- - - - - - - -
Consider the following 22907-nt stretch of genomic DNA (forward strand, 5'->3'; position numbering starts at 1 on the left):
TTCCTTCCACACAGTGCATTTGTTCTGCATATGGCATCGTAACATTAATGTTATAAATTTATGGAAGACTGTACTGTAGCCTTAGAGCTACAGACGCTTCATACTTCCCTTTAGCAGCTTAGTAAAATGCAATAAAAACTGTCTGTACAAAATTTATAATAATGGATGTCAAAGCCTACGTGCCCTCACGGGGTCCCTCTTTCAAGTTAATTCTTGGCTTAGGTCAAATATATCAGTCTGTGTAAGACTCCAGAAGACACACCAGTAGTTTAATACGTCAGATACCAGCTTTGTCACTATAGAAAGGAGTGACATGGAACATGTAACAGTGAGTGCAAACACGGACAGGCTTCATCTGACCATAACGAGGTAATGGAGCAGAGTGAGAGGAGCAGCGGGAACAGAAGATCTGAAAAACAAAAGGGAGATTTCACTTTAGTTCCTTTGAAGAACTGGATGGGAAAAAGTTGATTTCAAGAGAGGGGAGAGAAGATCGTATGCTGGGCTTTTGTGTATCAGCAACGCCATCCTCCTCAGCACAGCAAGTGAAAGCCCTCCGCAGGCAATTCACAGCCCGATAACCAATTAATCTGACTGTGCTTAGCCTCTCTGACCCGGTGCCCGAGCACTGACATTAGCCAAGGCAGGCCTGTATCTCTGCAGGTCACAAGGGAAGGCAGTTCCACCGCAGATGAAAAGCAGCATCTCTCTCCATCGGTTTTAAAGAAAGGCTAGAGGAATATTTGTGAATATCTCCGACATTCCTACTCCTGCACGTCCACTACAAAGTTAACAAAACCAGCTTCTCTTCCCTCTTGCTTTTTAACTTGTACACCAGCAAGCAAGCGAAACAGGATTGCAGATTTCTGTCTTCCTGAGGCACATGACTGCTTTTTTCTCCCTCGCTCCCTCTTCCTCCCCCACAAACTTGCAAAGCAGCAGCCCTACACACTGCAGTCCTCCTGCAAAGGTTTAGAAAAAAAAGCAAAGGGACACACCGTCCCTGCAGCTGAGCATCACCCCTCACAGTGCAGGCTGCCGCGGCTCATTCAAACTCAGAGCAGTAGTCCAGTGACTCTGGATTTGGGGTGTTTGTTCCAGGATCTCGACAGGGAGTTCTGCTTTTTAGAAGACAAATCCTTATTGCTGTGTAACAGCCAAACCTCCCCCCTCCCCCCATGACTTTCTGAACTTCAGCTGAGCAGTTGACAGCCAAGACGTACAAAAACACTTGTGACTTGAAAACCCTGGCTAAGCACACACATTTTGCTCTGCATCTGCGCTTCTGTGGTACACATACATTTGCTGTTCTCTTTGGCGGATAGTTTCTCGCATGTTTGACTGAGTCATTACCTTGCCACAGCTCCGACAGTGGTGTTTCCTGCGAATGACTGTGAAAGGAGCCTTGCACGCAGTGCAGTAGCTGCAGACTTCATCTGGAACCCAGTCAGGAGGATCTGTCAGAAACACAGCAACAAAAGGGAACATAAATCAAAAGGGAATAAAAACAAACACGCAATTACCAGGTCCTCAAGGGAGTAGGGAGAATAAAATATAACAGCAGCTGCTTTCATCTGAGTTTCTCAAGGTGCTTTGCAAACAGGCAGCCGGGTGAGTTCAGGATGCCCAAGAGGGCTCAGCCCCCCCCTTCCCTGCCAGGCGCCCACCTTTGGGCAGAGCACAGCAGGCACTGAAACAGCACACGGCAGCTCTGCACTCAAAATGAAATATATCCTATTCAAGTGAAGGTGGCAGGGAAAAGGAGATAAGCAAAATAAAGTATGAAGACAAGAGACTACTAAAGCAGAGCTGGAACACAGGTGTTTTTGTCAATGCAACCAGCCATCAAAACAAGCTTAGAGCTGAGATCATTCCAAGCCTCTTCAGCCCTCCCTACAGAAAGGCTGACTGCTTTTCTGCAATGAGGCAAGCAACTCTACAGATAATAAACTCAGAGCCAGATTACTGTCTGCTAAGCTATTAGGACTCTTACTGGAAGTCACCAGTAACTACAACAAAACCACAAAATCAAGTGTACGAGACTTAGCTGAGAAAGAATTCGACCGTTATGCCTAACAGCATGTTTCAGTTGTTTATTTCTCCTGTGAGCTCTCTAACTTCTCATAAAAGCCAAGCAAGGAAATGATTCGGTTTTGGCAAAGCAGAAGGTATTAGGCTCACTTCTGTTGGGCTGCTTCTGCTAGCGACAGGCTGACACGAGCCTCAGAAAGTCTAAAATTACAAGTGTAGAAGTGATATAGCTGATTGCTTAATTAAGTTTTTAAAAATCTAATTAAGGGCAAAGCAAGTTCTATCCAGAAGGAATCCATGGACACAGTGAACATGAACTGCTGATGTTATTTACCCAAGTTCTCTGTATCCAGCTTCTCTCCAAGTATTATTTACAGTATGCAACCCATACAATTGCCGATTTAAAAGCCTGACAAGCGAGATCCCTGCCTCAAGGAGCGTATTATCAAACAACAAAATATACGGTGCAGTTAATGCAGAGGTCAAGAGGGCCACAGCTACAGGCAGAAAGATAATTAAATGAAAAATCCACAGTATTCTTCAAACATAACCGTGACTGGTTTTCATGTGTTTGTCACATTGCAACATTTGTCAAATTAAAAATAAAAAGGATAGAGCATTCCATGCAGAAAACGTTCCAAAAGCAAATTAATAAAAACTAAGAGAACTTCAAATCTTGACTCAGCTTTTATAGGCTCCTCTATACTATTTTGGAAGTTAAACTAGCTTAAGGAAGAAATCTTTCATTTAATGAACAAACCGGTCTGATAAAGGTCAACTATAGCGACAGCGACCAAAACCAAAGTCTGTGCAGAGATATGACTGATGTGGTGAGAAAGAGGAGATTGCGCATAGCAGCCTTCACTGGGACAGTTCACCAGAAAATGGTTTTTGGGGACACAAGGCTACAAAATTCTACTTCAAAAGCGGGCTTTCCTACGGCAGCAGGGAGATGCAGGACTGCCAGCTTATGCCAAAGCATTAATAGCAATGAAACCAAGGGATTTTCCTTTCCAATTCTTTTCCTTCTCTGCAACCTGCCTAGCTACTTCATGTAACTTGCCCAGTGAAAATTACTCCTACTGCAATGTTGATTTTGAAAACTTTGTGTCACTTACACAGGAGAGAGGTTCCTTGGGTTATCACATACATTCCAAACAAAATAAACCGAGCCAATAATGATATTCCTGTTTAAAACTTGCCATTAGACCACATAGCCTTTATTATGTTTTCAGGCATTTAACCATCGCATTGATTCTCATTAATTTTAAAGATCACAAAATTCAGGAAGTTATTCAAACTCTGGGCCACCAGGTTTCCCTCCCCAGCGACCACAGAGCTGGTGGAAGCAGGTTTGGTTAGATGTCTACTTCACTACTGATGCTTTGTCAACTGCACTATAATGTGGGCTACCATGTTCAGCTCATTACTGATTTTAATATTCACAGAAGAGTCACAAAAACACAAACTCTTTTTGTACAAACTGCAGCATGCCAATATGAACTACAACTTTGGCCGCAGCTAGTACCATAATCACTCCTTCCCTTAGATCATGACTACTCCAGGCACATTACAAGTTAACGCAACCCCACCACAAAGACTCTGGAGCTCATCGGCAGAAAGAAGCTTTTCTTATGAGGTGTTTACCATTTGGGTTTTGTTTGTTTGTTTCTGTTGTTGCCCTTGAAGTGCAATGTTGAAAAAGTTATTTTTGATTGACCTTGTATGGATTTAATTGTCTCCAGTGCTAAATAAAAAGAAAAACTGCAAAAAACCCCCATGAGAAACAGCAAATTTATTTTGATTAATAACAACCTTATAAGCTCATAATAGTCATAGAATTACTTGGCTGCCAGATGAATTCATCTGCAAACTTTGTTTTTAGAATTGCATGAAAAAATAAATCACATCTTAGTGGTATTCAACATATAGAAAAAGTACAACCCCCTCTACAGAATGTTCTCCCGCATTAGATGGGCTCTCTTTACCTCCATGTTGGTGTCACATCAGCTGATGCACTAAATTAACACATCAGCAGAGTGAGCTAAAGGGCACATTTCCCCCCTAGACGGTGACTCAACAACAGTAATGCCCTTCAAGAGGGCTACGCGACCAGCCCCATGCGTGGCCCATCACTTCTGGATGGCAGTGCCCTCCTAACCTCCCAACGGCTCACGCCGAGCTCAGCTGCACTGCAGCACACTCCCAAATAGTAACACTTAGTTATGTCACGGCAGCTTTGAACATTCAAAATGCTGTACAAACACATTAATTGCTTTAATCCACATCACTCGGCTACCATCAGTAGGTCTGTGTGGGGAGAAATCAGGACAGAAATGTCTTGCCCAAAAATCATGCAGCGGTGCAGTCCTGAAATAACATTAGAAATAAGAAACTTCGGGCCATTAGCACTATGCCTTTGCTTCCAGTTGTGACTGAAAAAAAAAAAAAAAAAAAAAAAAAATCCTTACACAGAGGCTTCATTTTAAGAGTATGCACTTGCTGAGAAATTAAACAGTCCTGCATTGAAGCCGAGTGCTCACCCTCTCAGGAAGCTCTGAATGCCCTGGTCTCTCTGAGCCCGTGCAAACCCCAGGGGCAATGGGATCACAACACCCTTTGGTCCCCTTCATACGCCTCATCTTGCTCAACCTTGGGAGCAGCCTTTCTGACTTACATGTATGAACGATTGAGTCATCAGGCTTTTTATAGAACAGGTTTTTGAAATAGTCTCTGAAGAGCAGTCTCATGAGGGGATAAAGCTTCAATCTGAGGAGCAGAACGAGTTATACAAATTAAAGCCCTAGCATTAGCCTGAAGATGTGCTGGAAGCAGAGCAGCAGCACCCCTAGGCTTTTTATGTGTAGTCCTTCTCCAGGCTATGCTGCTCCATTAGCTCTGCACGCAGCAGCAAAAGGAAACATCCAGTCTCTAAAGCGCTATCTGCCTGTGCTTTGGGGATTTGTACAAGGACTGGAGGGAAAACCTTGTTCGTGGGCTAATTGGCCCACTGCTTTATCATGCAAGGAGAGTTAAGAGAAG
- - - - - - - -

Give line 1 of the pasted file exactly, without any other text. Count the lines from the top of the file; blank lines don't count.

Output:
Consider the following 22907-nt stretch of genomic DNA (forward strand, 5'->3'; position numbering starts at 1 on the left):